Battle: Hackzall vs Sawzall saws

Reciprocating saws come in a variety of shapes and sizes for a variety of tasks. Both Hackzall and Sawzall saws are reciprocating saws that have been around for decades. Though their appearance, blade type, and power source are different, they both share the benefit of being versatile tools that can cut through metal, wood, plastic pipes, and other objects. This article will compare Hackzall vs Sawzall to help you determine which reciprocating saw is right for your job.

General info

While Hackzall saws were introduced years earlier than their counterparts, today’s Sawzalls are more powerful than ever before. The technology behind these two reciprocating saws has evolved rapidly in recent years. Potentially, this could make either Sawzall a better fit for your project than the other one; however, we’ll still compare Hackzall vs Sawzall and let you draw your own conclusions.

HackZALL is a trademarked brand name of HILTI TEKNOLOGIES GmbH (formerly known as Hammer Schmiede Gesellschaft mbH). For that reason, it may be common to hear people refer to all hacksaws by the term “HackZALL” regardless of actual brand or model designation, just like how most power drills are generically referred to as simply “Drills”.

Sawzall is a registered trademarked brand name Milwaukee Electric Tool Corporation (METC).

Most popular

Bestsellers of Hackzall saws: Milwaukee 6390-21 Hackzall Reciprocating Saw;

Price: about $118

Hackzall reciprocating saws are designed for professionals or anyone who needs a high-performance tool that can be easily transported to various locations. While they usually come at a higher price, you’ll end up saving money in the long run since this type of saw is much more versatile than other types.

If you’re looking for something more affordable but still want enough power to make it through tough jobs, consider purchasing a corded reciprocating saw instead. Watch out when using the hacksaw on metal since it may cause sparks which are especially dangerous when working around gas lines or flammable liquids.

Bestsellers of Sawzall reciprocating saws:

  • Milwaukee 2720-20 Sawzall Reciprocating Saw with Case, 10 Amp;

Price: about $145

  • Redback RS7.0 Corded High Performance 7-1/4″ Stroke Saws all Tools – 29302400 ;

Price: about $44

Sawzall reciprocating saws are more powerful than their counterparts and can cut through thick metal or concrete. They’re also great for demolition, construction, and other big jobs that require a lot of power. Sawzalls tend to be heavier and bulkier than hacksaws but offer more power at the same time; this makes them good for people who work on large projects involving hard objects such as metal or concrete. There’s also a version available with an adjustable shoe called the Milwaukee Tool M18 Hackzall Reciprocating Saw (2720-20).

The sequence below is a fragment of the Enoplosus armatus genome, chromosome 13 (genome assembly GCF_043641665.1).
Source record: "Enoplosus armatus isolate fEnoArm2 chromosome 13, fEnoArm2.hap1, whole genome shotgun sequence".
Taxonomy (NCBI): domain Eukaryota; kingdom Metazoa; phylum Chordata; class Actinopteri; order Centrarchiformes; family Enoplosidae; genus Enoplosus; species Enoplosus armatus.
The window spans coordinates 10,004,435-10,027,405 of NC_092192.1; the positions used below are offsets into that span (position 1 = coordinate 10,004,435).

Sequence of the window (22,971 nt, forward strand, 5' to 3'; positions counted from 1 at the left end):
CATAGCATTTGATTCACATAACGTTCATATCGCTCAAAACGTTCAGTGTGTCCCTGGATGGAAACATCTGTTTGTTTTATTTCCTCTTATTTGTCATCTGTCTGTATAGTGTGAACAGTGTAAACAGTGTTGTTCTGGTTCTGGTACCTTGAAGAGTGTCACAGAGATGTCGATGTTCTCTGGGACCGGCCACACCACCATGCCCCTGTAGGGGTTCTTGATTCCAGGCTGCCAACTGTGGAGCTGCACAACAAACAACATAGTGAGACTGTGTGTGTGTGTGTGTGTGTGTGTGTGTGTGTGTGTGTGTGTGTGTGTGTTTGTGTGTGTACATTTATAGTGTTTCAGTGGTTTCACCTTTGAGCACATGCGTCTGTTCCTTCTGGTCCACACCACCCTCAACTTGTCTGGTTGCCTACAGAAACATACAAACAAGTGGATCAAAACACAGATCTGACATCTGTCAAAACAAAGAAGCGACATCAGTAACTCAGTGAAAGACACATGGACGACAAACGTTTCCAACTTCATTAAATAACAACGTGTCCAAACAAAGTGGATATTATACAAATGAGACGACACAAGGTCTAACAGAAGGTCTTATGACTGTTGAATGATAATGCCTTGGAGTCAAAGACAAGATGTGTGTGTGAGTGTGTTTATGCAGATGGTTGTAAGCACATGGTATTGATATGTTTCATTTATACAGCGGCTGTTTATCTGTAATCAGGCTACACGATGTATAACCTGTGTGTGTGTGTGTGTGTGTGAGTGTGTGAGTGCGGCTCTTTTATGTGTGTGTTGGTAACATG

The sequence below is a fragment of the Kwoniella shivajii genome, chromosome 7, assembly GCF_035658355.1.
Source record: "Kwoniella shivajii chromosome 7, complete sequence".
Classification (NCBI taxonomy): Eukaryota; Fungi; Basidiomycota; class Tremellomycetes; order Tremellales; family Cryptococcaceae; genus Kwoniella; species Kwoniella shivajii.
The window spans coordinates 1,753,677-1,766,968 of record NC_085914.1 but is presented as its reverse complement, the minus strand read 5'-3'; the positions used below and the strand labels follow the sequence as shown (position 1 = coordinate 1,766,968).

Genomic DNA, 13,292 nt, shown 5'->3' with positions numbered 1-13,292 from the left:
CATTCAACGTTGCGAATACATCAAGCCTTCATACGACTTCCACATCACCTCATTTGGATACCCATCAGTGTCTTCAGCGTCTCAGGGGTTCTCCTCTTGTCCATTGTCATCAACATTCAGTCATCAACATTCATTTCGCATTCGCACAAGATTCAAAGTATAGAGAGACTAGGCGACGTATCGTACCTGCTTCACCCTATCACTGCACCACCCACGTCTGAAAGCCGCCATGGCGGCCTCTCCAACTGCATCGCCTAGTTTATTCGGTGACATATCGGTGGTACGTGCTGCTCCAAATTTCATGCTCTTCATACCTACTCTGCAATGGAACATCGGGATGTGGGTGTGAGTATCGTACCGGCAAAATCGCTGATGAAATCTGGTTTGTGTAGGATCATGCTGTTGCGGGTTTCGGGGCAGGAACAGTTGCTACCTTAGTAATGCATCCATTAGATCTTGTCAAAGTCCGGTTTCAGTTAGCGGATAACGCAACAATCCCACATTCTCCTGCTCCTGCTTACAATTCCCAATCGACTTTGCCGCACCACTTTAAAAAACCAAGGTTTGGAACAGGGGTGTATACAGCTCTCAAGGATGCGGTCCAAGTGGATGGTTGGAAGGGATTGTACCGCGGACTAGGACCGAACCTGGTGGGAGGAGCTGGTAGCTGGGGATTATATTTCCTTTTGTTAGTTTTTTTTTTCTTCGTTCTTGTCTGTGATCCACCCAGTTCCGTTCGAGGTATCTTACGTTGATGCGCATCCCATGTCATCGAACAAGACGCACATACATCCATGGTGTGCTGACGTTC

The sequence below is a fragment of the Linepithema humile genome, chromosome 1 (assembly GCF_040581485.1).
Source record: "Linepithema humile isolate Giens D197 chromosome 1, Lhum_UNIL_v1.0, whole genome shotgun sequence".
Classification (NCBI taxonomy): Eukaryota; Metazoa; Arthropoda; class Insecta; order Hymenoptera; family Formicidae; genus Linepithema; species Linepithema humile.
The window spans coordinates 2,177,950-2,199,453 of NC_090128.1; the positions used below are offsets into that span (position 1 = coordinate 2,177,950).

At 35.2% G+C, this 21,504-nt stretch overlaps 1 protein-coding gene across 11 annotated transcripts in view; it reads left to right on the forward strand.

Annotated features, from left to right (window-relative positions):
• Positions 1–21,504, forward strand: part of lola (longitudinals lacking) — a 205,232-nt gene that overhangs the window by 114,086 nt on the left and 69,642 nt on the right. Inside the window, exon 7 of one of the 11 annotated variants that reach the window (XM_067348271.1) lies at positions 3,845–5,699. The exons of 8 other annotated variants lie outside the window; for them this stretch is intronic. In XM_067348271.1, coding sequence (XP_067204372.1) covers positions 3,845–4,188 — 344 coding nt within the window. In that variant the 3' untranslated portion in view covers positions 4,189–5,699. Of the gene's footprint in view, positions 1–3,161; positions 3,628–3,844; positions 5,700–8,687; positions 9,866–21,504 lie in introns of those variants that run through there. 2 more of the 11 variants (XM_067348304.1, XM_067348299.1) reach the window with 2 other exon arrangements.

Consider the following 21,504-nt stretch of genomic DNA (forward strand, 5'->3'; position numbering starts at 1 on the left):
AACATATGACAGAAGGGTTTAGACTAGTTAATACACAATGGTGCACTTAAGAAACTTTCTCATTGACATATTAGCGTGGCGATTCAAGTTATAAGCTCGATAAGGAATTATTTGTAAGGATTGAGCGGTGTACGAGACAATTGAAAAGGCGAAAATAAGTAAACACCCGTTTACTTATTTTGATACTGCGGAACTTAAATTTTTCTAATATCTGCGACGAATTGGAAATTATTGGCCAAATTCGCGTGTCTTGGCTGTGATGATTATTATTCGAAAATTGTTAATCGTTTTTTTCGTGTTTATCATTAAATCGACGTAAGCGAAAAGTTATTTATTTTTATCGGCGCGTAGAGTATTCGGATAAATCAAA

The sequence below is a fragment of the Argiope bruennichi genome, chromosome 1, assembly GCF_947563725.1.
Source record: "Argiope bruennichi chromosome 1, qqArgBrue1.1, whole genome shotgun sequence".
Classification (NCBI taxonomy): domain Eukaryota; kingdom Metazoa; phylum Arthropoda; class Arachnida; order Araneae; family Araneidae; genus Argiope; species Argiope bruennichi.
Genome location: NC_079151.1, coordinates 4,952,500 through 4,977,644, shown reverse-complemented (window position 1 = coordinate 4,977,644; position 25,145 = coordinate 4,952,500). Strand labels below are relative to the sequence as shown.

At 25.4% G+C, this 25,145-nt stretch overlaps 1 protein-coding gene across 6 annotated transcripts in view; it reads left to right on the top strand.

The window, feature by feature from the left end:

Similarities

First, let’s compare the similarities between Hackzall vs Sawzall’s reciprocating saws. The blade of a reciprocating saw is mounted on an arbor that rotates to produce the up and down movement of the blade. As the name implies, the cutting stroke of this type of saw is side-to-side. During use, you apply force downward as you draw the saw toward yourself. This technique differs from other types of saws such as circular, jig, or saber saws which are generally pushed through their cutting strokes. Using a reciprocating saw can be tiring due to the amount of force required for each cut.

The blades used with both Hackzall vs Sawzall are interchangeable. You can use an 8-inch blade for small, detailed tasks like cutting copper tubing, or you can use a 10 to the 14-inch blade for heavy-duty applications like cutting branches off trees. Most reciprocating saw blades are made of tungsten carbide; however, there are some specialty blades designed with other metals to suit specific purposes.

Specialty blades include diamond-tipped (for masonry), wood/metal (tooth design), abrasive chop, and serrated blades among others.

The housing that contains the motor is usually made of steel or aluminum alloy; however, newer models may be constructed from lightweight magnesium alloys to reduce user fatigue. These types of saws have been used by professionals both indoors and for decades because they’re very versatile tools for cutting through wood, metal, plastic, and other materials.

Many professionals prefer reciprocating saws because they make it easy to cut in any direction; however, you should still follow all safety precautions when using one of these saws. It’s also a good idea to use the appropriate blade for your intended task. The average reciprocating saw has a stroke speed range of 0-3000 feet per minute (fpm).

Saws that have variable speeds allow the user to adjust the speed depending on what type of material is being cut. For example, slowing down the blade speed while cutting metal will prevent overheating and damaging the blade or workpiece. On many models, you can change blade direction with just one hand so you won’t have to spend time removing a chuck key, which can be very inconvenient if you need to make a quick change.